MIPS: Can I Ignore or Avoid It?

Leigh Page

Disclosures

July 07, 2016

In This Article

Reducing or Eliminating Your Participation in MIPS

The Merit-Based Incentive Payment System (MIPS), which is replacing the sustainable growth rate formula, has its share of fans. But there are also a large number of physicians with a wait-and-see attitude, and many physicians are questioning whether they can just opt out—but without leaving Medicare. That's in addition to wondering whether they will earn more or less with MIPS.

There is a way to reduce your MIPS reporting burden: You and your group of clinicians can report together in single submission. "It would be administratively simple to report as a group," says Tom S. Lee, PhD, founder and CEO of SA Ignite, a Chicago company that helps organizations manage value-based programs. A large practice or group of hospital-employed physicians is likely to have the staff and IT capabilities to centralize reporting, he says.

The Centers for Medicare & Medicaid Services (CMS) defines a group as having at least two "eligible clinicians," who could be a physician and a nurse practitioner or physician assistant in one practice. This leaves out strictly solo clinicians. However, even small practices might not have the infrastructure to report as a group. In the proposed rule, CMS said it plans to allow solo and small practices to get together in "virtual groups," but owing to the difficulties of implementing such arrangements, this won't be possible in the first year of MIPS reporting.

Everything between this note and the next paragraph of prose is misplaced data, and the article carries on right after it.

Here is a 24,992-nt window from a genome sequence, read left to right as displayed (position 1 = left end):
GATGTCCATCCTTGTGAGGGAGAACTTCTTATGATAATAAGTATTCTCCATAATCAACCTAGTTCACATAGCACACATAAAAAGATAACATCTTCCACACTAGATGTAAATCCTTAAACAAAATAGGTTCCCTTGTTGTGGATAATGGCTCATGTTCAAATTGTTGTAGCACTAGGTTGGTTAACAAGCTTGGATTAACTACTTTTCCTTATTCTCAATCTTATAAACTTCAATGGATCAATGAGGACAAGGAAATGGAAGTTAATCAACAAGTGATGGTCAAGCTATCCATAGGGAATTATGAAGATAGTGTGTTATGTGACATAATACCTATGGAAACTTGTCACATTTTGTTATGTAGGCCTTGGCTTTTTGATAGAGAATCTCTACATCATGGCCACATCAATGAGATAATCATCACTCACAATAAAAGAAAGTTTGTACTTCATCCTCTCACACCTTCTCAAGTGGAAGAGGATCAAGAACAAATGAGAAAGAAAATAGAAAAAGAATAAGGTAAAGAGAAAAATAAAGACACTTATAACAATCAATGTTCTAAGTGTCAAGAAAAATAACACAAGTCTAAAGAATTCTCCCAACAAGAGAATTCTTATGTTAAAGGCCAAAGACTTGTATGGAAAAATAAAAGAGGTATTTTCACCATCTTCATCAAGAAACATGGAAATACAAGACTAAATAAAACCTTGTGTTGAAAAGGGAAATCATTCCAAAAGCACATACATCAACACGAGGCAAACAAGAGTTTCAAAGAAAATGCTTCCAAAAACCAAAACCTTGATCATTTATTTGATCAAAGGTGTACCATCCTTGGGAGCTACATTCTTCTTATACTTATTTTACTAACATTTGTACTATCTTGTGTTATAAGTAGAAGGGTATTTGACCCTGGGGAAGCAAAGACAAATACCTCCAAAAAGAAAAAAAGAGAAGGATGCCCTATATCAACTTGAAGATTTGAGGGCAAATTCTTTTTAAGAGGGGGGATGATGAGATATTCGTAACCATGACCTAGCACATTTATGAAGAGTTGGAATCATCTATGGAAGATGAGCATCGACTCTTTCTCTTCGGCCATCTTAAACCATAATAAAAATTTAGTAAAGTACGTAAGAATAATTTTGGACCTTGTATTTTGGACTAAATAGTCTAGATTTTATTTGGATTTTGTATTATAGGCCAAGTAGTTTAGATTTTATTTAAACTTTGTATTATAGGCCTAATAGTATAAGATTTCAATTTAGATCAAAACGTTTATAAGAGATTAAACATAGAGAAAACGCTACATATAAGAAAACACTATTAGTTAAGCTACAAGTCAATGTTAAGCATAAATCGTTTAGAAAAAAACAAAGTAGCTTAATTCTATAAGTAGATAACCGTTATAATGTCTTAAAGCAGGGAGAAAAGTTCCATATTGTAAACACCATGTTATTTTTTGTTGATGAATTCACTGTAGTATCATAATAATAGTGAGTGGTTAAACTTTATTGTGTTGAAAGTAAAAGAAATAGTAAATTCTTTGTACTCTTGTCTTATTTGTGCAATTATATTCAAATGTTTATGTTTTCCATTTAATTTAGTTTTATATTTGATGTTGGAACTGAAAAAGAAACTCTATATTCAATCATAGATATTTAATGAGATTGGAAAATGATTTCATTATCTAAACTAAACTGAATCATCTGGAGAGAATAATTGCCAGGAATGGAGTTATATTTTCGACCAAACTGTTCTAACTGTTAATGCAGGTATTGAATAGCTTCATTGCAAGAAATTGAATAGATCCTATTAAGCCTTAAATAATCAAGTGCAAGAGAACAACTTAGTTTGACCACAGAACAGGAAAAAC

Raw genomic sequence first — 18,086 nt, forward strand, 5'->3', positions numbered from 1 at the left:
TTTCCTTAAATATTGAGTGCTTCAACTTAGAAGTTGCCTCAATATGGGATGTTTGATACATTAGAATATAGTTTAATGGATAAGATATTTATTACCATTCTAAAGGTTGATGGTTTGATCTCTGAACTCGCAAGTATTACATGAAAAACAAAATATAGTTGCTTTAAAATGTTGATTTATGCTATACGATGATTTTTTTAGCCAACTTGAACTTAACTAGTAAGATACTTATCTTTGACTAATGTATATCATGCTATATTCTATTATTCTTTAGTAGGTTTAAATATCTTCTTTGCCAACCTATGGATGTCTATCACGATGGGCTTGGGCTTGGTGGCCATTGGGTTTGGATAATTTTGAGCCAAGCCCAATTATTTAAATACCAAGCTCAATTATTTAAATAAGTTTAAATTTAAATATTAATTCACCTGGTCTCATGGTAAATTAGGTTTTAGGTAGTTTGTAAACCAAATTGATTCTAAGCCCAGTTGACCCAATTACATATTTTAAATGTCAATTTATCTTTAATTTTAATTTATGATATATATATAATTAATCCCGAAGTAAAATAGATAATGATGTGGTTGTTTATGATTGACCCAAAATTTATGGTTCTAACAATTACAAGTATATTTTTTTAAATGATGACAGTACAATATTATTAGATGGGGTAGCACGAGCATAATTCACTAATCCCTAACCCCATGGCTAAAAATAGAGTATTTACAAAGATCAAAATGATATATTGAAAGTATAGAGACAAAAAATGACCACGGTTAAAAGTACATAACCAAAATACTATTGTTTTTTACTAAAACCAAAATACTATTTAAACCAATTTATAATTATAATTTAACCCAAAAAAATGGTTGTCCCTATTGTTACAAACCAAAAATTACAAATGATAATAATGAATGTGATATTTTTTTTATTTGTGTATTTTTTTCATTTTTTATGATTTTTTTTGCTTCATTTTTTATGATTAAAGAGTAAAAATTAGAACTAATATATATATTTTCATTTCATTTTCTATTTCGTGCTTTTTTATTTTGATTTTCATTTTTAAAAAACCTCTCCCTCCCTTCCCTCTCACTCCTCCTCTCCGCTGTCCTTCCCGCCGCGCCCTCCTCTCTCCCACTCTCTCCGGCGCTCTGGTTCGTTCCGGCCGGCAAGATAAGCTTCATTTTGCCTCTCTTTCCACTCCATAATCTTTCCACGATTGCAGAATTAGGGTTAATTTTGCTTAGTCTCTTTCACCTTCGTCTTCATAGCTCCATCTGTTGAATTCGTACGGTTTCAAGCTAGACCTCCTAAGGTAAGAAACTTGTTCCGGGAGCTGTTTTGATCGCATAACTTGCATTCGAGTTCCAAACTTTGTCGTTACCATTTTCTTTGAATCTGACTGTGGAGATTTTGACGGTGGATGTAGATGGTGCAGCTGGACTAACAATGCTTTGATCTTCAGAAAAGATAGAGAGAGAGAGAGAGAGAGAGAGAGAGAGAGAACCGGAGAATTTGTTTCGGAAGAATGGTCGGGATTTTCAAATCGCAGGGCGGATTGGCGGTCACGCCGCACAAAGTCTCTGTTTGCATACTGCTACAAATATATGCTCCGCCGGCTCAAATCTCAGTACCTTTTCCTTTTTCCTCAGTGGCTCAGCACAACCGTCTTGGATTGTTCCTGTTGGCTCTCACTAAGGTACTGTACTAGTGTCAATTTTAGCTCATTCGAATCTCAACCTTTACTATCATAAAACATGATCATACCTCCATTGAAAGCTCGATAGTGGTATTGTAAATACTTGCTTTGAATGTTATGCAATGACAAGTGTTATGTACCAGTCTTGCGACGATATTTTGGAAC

The downside of reporting in a group is that "you would have limited ability to choose specific measures," Dr Lee says. "You may be forced to accept measures for activities where you don't perform that well." Also, all measures would have to be reported as a group. The proposed rule states, "If a group submits data for the quality performance category as a group, CMS would assess them as a group for the remaining three performance categories."

A Temporary Exemption

In addition to allowing centralized reporting, the proposed rule offers some full exemptions from MIPS. Physicians in the first year of Medicare would be exempted—but of course, this only lasts 1 year.

On the other hand, clinicians could get a perpetual exemption if they have small Medicare volume, defined in the proposed rule as less than $10,000 in allowable claims a year and fewer than 100 Medicare patients. In the document, CMS estimated that 225,615 clinicians would use this exemption—a far greater number than those who would be exempted through advanced alternative payment models (APMs).

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